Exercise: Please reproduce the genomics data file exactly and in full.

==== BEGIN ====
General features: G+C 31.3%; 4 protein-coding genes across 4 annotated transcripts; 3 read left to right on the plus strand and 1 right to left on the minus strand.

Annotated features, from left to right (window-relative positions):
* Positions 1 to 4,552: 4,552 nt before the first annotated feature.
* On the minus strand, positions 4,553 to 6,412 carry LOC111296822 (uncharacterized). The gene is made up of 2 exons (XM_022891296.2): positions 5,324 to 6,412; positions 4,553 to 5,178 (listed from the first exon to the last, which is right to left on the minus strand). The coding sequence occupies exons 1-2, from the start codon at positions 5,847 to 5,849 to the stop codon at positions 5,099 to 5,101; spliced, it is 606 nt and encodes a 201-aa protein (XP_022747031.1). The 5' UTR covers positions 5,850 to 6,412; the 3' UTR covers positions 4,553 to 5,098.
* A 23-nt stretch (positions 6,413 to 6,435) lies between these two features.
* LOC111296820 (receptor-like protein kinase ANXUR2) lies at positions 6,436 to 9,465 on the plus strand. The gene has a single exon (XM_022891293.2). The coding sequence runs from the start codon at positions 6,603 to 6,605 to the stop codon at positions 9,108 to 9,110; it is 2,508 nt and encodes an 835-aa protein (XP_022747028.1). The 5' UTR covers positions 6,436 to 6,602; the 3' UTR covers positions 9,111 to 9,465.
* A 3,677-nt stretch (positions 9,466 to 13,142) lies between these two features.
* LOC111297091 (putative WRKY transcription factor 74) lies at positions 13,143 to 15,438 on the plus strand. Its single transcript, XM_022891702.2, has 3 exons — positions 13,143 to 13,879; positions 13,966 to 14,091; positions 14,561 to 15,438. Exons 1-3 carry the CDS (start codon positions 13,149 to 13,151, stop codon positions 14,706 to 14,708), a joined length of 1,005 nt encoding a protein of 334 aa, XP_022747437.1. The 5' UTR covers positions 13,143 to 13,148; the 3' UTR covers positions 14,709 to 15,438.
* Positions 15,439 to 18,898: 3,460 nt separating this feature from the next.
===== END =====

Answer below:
General features: G+C 31.3%; 4 protein-coding genes across 4 annotated transcripts; 3 read left to right on the plus strand and 1 right to left on the minus strand.

Annotated features, from left to right (window-relative positions):
* Positions 1 to 4,552: 4,552 nt before the first annotated feature.
* On the minus strand, positions 4,553 to 6,412 carry LOC111296822 (uncharacterized). The gene is made up of 2 exons (XM_022891296.2): positions 5,324 to 6,412; positions 4,553 to 5,178 (listed from the first exon to the last, which is right to left on the minus strand). The coding sequence occupies exons 1-2, from the start codon at positions 5,847 to 5,849 to the stop codon at positions 5,099 to 5,101; spliced, it is 606 nt and encodes a 201-aa protein (XP_022747031.1). The 5' UTR covers positions 5,850 to 6,412; the 3' UTR covers positions 4,553 to 5,098.
* A 23-nt stretch (positions 6,413 to 6,435) lies between these two features.
* LOC111296820 (receptor-like protein kinase ANXUR2) lies at positions 6,436 to 9,465 on the plus strand. The gene has a single exon (XM_022891293.2). The coding sequence runs from the start codon at positions 6,603 to 6,605 to the stop codon at positions 9,108 to 9,110; it is 2,508 nt and encodes an 835-aa protein (XP_022747028.1). The 5' UTR covers positions 6,436 to 6,602; the 3' UTR covers positions 9,111 to 9,465.
* A 3,677-nt stretch (positions 9,466 to 13,142) lies between these two features.
* LOC111297091 (putative WRKY transcription factor 74) lies at positions 13,143 to 15,438 on the plus strand. Its single transcript, XM_022891702.2, has 3 exons — positions 13,143 to 13,879; positions 13,966 to 14,091; positions 14,561 to 15,438. Exons 1-3 carry the CDS (start codon positions 13,149 to 13,151, stop codon positions 14,706 to 14,708), a joined length of 1,005 nt encoding a protein of 334 aa, XP_022747437.1. The 5' UTR covers positions 13,143 to 13,148; the 3' UTR covers positions 14,709 to 15,438.
* Positions 15,439 to 18,898: 3,460 nt separating this feature from the next.